In light of some disparaging remarks we've heard around town lately, we'd like to remind everyone who the real heroes are in today's society. They're neither the overpaid, pampered sports stars, nor are they the pop culture musicians and movie stars whose antics and lifestyles teenagers and young adults strive to emulate.
We submit that the real heroes of our nation are -- or at least should be -- the people who make sacrifices to take care of their families and children -- the next generation of Americans.
The real heroes are the hard-working Americans who labor under less than ideal circumstances for limited wages and benefits -- and who are willing to stand up and be counted when those meager provisions are threatened.
We submit, in fact, that the real heroes in this country are men and women like the copper miners who are now walking the picket lines in Hayden and Kearny -- men and women who have the courage and determination to take on the corporate world's attempt to force lower wages and reduced benefits on middle class workers, threatening the stability of the family unit, while compromising the educational opportunities their children need to aspire to the American dream of a better future.
Too many Americans have a knee-jerk reaction to the words "union" and "strike." But what choice do miners have in the face of this brazen attempt by Asarco to freeze wages for three years while simultaneously reducing their pension and medical benefits.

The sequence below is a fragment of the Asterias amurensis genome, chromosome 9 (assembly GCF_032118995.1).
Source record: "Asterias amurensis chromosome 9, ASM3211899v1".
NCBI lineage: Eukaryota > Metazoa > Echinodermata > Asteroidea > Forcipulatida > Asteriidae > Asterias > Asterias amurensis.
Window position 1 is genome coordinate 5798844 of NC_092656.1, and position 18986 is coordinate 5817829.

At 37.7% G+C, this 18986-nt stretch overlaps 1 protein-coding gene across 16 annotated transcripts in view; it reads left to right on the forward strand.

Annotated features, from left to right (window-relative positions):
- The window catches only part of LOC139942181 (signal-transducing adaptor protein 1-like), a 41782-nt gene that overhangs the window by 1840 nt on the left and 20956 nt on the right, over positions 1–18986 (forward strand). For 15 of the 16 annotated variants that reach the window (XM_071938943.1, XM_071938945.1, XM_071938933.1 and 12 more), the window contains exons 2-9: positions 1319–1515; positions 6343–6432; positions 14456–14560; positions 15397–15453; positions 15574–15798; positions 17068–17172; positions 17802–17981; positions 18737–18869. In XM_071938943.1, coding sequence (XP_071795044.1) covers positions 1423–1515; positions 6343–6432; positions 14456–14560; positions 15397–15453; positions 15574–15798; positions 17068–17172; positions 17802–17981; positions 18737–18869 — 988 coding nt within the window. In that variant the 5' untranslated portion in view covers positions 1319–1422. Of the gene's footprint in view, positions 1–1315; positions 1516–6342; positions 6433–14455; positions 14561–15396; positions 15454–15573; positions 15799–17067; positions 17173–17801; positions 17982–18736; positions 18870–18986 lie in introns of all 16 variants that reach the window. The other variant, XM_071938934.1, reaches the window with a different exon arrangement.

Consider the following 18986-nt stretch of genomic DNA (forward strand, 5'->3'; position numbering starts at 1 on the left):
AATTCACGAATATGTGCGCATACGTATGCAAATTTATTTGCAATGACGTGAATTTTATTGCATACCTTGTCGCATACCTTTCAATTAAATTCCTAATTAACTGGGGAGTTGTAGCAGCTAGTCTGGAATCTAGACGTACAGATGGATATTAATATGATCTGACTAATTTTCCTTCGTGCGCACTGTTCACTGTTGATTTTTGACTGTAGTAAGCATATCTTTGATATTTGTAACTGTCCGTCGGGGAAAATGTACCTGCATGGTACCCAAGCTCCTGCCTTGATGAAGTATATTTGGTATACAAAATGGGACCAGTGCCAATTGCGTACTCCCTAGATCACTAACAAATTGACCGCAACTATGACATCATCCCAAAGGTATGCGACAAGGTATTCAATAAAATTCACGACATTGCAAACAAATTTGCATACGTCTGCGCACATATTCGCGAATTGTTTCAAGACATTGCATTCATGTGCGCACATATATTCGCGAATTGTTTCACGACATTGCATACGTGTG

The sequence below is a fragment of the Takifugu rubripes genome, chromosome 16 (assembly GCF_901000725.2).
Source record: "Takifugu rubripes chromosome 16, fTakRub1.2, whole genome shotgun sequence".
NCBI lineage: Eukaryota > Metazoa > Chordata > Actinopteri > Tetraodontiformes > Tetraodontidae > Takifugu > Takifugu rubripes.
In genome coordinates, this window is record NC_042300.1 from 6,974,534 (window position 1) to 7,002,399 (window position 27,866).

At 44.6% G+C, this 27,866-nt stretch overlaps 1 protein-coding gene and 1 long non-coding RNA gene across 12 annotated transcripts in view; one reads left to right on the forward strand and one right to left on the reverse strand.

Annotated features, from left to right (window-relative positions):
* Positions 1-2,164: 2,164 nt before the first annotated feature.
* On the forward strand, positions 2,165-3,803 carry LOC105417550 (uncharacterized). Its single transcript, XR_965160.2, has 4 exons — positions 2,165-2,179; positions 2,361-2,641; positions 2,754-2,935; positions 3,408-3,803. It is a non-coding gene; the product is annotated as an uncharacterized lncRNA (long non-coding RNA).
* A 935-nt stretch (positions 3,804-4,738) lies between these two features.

This at a time when, according to The Arizona Republic, copper prices are at 15-year highs and Asarco's copper sales are up almost $2 million from last year. Grupo Mexico, the multinational conglomerate that is Asarco's parent company, earned first quarter profits of $187.6 million from its southern Peru operations alone.
And Asarco falls far short of being a good corporate citizen on other fronts as well. Since Grupo Mexico outbid Phelps Dodge for the company in 1999, Asarco has clashed with the U.S. government over environmental issues and with Arizona school districts over delinquent property taxes.
As this strike unfolds, we find the reactions we've heard from some people curious. It seems that many community leaders have forgotten that the backbone of this country -- its middle class -- is a product of the great union movement of the 20th century, and they've failed to remember the sacrifices -- even loss of life -- unionized American workers made to earn a decent living.
The eight-hour day, five-day week, lunch breaks, child labor laws, humane working conditions, and decent wages and benefits now enjoyed by so many of us were earned decades ago by our laboring forefathers who risked everything to provide a better life for their children.
The copper miners gave Asarco every chance to treat them fairly, staying at their jobs for more than a year after their contract expired on June 4, 2004. Finally, they were forced to strike like their fathers and grandfathers before them.
By walking the picket line and voicing their complaints against unfair labor practices, they are forcefully, but peacefully saying "no" to conglomerates like Grupo Mexico, which, in the process of "breaking" American labor unions, are sending more and more American jobs and profits to foreign countries.
A similar act of courage and defiance -- American colonists standing up to their British overlords -- led to the founding of our nation. Instead of looking askance at the Asarco copper workers for striking, we should recognize their actions for what they are -- standing up for what they deserve.